The next factor in generating power is how much we turn our body during the backswing. Because we are nerdy, we must be specific on this point. As golf coaches we often say shoulder turn, but this is wrong.

Body turn really refers to how much internal / external hip rotation you have created from set up, and then how much you have rotated your upper body relative to your lower body (thoracic rotation).

Greater hip rotation and thoracic rotation means the muscles around your hips and in your back are lengthened. This means you now have the capacity to contract and quickly shorten your muscles in the downswing as you deliver the golf club back to the golf ball. The more lengthened your big muscles are during your backswing, equals a great potential to create more force over a longer timeframe during your downswing.

Again, don’t try to over-do this in your backswing. It is a hot topic, but research indicates that the separation you create during your downswing is more important than the maximum separation you create during your backswing.

Aim for a feeling of being coiled – you should feel a small stretch in the left side of your back and your right buttock at the top of your backswing. Worry far less about how far back the club is at the top of your backswing, this modern approach is much more focused on the feelings described above and less on if the club reaches parallel to the ground (for most golfers the club should finish short of parallel).

Weight transfer in your golf backswing

Last up we have weight transfer. By the time you reach the top of your backswing it is ideal to have more weight over your back leg. We’ll go into this topic more in the downswing, but this position creates a good, dynamic position to start the downswing.

weight transfer in the backswing
The arrows above aim to show the amount of force going through each foot. Note, around 65% of force should be through your back foot. Also notice both arrows are slightly angled, both feet press slightly outward, rather that straight down into the ground.

There isn’t any need to wildly slide or wind up during your backswing – just have a little more weight going through your right leg (pictures above). The pictures above show that this position can be achieved with minimal changes to our posture. Keeping your set up angles relatively unchanged at the top of the swing makes hitting the centre of the golf club far simpler as we move back towards impact.

Advanced golf backswing tips

On to the advanced stuff. If you are a developing golfer and keen to refine your golf swing, the guide above is ideal. Aim to create a neutral, powerful backswing – it will be a great investment for your golfing career.

If you are an established player, and have a way of swinging already then this next section is for you. As the images below shows, there is no one perfect golf swing, instead each elite player has their own unique movement solution. The difference between elite players becomes less varied as we approach impact, but the ideal backswing has some wiggle room.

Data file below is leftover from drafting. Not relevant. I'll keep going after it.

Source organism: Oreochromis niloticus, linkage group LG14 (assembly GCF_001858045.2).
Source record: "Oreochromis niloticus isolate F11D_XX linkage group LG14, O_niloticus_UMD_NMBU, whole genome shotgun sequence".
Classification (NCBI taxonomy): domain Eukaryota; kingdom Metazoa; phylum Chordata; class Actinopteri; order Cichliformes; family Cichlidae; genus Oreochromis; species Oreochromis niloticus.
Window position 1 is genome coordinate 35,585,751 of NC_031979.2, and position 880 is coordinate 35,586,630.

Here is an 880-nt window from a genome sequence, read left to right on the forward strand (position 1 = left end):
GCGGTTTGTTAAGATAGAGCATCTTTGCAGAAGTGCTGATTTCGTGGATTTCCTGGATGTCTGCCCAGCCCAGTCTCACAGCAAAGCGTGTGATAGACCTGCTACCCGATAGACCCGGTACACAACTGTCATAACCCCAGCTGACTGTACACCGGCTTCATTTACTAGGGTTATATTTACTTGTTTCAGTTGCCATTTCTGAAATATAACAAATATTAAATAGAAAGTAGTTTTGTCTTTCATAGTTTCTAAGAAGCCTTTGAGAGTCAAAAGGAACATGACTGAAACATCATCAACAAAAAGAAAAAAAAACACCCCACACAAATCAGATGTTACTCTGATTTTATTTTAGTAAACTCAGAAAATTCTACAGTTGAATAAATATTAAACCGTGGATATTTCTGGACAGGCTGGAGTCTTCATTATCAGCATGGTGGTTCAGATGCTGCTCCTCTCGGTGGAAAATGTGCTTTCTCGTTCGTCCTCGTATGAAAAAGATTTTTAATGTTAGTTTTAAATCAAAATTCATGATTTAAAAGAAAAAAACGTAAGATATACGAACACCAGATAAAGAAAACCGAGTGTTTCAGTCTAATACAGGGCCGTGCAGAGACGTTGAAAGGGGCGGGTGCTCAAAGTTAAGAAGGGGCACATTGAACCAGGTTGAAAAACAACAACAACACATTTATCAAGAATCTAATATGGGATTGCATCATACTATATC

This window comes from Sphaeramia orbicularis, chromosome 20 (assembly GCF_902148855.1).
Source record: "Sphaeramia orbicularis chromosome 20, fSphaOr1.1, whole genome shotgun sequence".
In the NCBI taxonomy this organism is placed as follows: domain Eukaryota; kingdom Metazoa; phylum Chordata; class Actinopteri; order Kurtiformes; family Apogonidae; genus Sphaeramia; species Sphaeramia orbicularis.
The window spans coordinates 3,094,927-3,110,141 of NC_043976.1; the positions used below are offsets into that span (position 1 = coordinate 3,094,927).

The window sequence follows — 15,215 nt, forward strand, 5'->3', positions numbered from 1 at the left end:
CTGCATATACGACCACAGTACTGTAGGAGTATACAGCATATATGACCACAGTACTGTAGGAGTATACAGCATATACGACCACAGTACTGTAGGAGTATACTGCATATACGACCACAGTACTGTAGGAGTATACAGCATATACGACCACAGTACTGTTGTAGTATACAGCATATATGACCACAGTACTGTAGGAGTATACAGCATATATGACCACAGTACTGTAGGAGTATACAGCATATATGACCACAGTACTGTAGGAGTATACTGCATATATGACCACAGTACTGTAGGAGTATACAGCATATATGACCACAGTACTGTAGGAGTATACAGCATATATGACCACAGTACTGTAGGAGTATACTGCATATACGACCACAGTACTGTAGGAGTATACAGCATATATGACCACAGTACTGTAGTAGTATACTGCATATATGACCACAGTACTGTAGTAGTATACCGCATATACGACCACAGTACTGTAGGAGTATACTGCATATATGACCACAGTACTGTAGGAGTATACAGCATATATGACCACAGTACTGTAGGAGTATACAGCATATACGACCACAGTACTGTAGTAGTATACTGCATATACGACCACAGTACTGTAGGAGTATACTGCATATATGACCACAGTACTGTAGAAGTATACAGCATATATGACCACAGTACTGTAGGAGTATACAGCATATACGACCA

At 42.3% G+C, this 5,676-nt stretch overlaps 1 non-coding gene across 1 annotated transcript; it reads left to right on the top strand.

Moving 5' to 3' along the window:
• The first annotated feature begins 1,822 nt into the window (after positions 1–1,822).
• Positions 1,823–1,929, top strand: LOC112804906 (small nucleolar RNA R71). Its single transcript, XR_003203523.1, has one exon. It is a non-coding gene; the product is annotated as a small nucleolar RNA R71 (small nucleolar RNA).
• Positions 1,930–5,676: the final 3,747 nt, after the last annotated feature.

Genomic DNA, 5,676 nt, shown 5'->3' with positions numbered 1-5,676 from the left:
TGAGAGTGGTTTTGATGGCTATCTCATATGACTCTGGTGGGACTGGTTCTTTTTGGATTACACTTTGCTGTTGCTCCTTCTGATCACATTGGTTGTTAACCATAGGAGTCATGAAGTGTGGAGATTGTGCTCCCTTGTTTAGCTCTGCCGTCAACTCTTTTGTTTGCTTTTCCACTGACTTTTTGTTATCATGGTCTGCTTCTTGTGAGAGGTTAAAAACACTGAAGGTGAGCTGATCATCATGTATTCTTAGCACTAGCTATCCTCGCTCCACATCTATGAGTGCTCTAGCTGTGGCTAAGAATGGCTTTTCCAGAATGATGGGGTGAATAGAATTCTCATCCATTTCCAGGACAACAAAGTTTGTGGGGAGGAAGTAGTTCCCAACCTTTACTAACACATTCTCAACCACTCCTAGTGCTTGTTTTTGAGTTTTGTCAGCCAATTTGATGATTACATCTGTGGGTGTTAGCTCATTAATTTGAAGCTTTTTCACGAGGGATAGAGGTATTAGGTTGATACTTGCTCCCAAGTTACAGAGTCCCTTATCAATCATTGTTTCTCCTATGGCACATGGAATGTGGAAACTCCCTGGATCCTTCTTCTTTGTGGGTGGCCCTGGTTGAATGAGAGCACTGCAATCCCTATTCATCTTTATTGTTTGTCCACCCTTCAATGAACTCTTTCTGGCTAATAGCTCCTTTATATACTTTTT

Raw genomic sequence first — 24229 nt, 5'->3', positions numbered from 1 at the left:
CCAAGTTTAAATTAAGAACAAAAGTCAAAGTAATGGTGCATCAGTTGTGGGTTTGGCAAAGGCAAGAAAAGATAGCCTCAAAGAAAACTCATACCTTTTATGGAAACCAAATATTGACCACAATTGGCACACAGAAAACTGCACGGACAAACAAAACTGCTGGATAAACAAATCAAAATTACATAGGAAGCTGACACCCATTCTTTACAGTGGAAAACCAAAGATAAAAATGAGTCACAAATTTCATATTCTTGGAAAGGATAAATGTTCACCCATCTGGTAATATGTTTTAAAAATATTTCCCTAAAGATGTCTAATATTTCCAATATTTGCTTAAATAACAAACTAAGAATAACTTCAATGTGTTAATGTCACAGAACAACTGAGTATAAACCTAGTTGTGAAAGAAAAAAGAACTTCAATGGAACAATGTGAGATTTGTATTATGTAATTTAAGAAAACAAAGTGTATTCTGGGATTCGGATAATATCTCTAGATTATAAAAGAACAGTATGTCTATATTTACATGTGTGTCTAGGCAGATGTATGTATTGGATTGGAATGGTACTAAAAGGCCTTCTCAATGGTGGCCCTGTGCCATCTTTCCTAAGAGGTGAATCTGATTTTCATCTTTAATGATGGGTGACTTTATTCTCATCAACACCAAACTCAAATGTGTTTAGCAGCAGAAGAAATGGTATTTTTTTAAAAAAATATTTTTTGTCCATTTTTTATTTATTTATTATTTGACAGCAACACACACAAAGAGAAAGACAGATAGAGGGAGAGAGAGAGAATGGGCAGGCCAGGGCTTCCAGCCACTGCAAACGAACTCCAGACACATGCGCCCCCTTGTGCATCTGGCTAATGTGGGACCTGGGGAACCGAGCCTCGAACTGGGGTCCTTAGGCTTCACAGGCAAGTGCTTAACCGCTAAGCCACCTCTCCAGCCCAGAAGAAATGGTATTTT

golf backswing positions for elite players

What to change in your backswing

With this in mind, here is your approach. Understand what causes your poor ball flight and tweak your backswing to help neutralise this issue.

If you suffer with a hook, due to a closed club face, improve your left wrist position halfway back, and at the top of your swing to get the club face more neutral/open. If you struggle with an out-to-in swing path, aim for a flatter backswing (see Tiger Woods 2008/9 position above).

The backswing allows you to pre-set what the club is going to do next in the downswing and into impact. As long as you understand the swing path and club face that create your bad shots you can build a backswing that suits your style of play and minimises these errors.

Golf backswing – Summary

In this article we’ve seen that a great backswing pre-sets the club in the position to create a great impact position. A great backswing also gives you the potential to create club head speed in the downswing.

Building a great backswing isn’t a one-off job, you’ll find your backswing likes to veer off from time to time. Use the drills and checkpoints outlined in this article to check your swing path and club face stay in check throughout the golfing season.

Also, if you’ve enjoyed this article and would like to receive a free weekly article each Monday, sign up for the Golf Insider weekly post.

Happy golfing – Will @ Golf Insider

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A PGA golf professional, with a PhD in Biomedical Science and MSc in Sports Biomechanics & Psychology. I currently spend my time lecturing part-time at Leeds Beckett University and working with elite athletes. In my spare time I build Golf Insider UK.

4 thoughts on “The Golf Backswing – A How To Guide”

  1. Excellent article. Really find this website so useful & it has helped to improve my golf a lot. I was wondering if you were planning on doing a downswing article as well?

    Reply
    • Thanks Will,

      Yes! It sure is coming, currently this English weather is not letting me even film the few clips for it.

      All being well it will be up in December. Please let me know any specific questions you would like covered.

      I hope the golf is going well.

      Will

      Reply
  2. Hi Will
    Enjoyed your article which was well written and accessible. It left me with one questions however: ‘Do we need a backswing at all?’
    Looking at all the top players as they swing, there is always a momentary pause at the top of the swing meaning that you might just as well START at the top rather than go through the whole process of winding up only to reverse the process on the downswing. Why not start like a baseball player with the club in the perfect position to commence the downswing, rather than run the risk of introducing errors with a poor back swing? This would certainly appropriate for high handicappers like me. Is there any reason (for example in the rulebook) why a golfer should not be allowed to start the stroke at the top of the swing?

    Reply
    • Hi Peter,

      Thanks for the feedback and very good question.

      So, you can play great golf with a pause or hold at the top. I even played a county match with a friend, now coaching pro, who played like this for a month or more and was playing to a scratch handicap.

      There are two advantages to having a ‘swing’ rather than a ‘stop’. Firstly, it is ideal for your weight to be shifting forward and the lower body unwinding before the backswing is complete. This creates more power and exerts some useful forces for getting the club in a good downswing position. Second, hitting a less than full shot on the course becomes tough with a pause – I can’t say why, but I have tinkered with it.

      That being said, if you find it very useful, there is no reason not to pursue it further. I hope that helps.

      Kind regards,

      Will

      Reply